Wednesday, September 15, 2010

STARCRASH (Blu-ray)

"You know, my son, I wouldn't be Emperor of the Galaxy if I didn't have a few powers at my disposal. Imperial Battleship, halt the flow of time!"

I'm still finding it difficult to believe, but Shout! Factory has just released a two-disc special edition (loaded with extras) of director Luigi Cozzi's delirious space opera, STARCRASH (a/k/a THE ADVENTURES OF STELLA STAR, 1978), on DVD and high-definition Blu-Ray disc.

I've long lamented that there wasn't a good quality, authorized DVD edition of this personal favorite available in the U.S., and the thought that I now own a copy on Blu-Ray is mind-blowing. Ever since I read Cozzi's article about the making of the film in Future magazine (anyone remember that companion mag to Starlog, later known as Future Life?) back in '78, I've been fascinated with the film, and when I finally saw it on VHS with some friends around 1990, I couldn't believe just how much giddy, shameless, stupid fun it was.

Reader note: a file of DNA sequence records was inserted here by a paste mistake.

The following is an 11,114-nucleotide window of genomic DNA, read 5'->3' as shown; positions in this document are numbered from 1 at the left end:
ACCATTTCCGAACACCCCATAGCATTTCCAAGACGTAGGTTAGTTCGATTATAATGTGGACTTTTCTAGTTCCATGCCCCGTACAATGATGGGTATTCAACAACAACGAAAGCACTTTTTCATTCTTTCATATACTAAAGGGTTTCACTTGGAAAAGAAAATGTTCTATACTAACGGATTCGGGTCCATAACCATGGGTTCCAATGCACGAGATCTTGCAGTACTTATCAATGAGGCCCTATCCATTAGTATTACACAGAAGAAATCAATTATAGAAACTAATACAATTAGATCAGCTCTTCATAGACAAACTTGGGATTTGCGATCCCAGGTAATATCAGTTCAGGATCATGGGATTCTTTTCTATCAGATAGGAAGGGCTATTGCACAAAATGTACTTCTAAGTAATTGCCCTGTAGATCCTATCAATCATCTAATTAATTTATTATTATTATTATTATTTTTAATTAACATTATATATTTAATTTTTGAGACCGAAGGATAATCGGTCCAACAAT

The story is this: two rogue space pilots - sexy brunette Stella Star (Caroline Munro, AT THE EARTH'S CORE, THE GOLDEN VOYAGE OF SINBAD) and the mysterious alien, Akton (Marjoe Gortner, FOOD OF THE GODS) - are recruited by the Emperor of the Galaxy (Christopher Plummer, STAR TREK VI: THE UNDISCOVERED COUNTRY) to investigate the destruction of an Imperial starship and seek out its only survivor - his son, Prince Simon (a young David Hasselhoff, KNIGHT RIDER). Accompanied by space cop Thor (Richard Tessier, THE SWORD & THE SORCERER) and robot gunslinger Elle (Munro's then husband Judd Hamilton, voice by Hamilton Camp), Stella and Akton set out for the Haunted Stars and a series of perilous encounters with gorgeous Amazons, giant robots, alien cavemen, and, finally, the evil, would-be cosmic conqueror, Count Zarth Arn (Joe Spinell, MANIAC).